But it was all a battle against SURREALISM, in a vain attempt to keep its madness confined to the canvas...

See? And you think I make these things up...!

Monday, July 13, 2009

Pep 27: "I'm punching through, Brooke!"


Or, sure, you've got the usual "Shield Rushes in From Stage Right" pose, the "Dusty Falls From Nowhere" thing, and the "Why is the Hangman Always in the Way" scene. But really, a giant fist of metaphorical tyranny, after they already fought the giant foot of metaphorical tyranny on the cover of Pep 22? What's the Shield's fascination with giant body parts all about, huh?

Punching through the Bill of Rights? Is this a Pep Cover or a pamphlet from the Cato Institute? Or, given the Shield's level of kink, from the FFA?

I do, however, like the idea that world-threatening political movements that destroy civilizations and slaughter and torture millions have little logo rings, and logo stamps to put on the bottom of your world-stomping jackboots, and probably other little trinkets, like keychains, and bracelets that say, "What Would Adolf Do?" Now we know where Archie got all his ideas for the Archie Club.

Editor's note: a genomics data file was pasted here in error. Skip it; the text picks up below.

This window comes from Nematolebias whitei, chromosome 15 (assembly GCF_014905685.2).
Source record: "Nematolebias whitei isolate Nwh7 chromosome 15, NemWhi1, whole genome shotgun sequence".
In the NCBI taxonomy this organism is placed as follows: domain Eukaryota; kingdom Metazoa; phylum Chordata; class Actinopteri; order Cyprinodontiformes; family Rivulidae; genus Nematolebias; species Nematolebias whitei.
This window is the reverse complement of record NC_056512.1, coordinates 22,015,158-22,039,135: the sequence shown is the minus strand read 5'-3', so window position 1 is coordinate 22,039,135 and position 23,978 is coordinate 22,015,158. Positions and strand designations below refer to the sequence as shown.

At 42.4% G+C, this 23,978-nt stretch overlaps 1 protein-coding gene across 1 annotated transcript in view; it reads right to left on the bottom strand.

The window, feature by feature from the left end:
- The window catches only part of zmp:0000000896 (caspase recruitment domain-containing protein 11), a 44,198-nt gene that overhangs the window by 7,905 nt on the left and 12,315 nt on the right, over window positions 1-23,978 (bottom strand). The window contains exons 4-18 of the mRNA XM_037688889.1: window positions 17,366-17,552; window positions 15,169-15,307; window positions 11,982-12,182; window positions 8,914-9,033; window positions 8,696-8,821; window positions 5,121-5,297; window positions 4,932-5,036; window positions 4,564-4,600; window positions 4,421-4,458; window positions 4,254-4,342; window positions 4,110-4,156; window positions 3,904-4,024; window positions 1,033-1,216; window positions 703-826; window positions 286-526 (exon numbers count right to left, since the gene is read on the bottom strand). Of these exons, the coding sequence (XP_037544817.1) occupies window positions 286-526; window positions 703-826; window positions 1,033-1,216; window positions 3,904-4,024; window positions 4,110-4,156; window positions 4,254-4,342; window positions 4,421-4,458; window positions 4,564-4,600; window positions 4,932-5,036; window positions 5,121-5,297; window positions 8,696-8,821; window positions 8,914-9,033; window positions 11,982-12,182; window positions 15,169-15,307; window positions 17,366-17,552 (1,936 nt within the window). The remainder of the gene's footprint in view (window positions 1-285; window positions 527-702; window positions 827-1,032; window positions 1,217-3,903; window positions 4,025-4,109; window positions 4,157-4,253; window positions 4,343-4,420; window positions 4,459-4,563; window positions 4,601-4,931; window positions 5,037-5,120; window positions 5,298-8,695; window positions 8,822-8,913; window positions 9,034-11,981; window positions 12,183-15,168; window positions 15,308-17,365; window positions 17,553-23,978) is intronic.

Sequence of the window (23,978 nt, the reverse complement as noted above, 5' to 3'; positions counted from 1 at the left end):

If only the Shield & Co. had recognized the threat of Archie and neutralized it before so many generations of young minds were destroyed. I blame Neville Chamberlain and John Goldwater.

Friday, July 10, 2009

Hal Jordan, Action Philosopher!

The first in an on-going series.

Today, Hal demonstrates his own personal philsophy:

Solipsism is the philosophical idea that one's own mind is all that exists. Solipsism is an epistemological or ontological position that knowledge of anything outside the mind is unjustified. The external world and other minds cannot be known and might not exist. In the history of philosophy, solipsism has served as a skeptical hypothesis.

Because it's all about Hal, you know.

Other famous solipsists include A.E. Housman, God, Archie Andrews, and Stan Lee.

Wednesday, July 08, 2009

Things That Made Me Happy

in my comics this week.

  • "Three weeks from now"? Interesting; I look forward to finding out who's beating the crap out of Batman, and why.
  • Barry's benday fade-out.
  • William Hand's unusual career move.
  • The severe change in Black Canary's origin. I approve.
  • Superman's xenophobia...?
  • Kara's pet problems.
  • So.... I assume Tim Wayne owns Wayne Enterprises now?
  • Two-Face --wisely -- insisting on seeing things from more than one perspective, and the knowledge that gives him.
  • Sean Sonus: classic villain origin!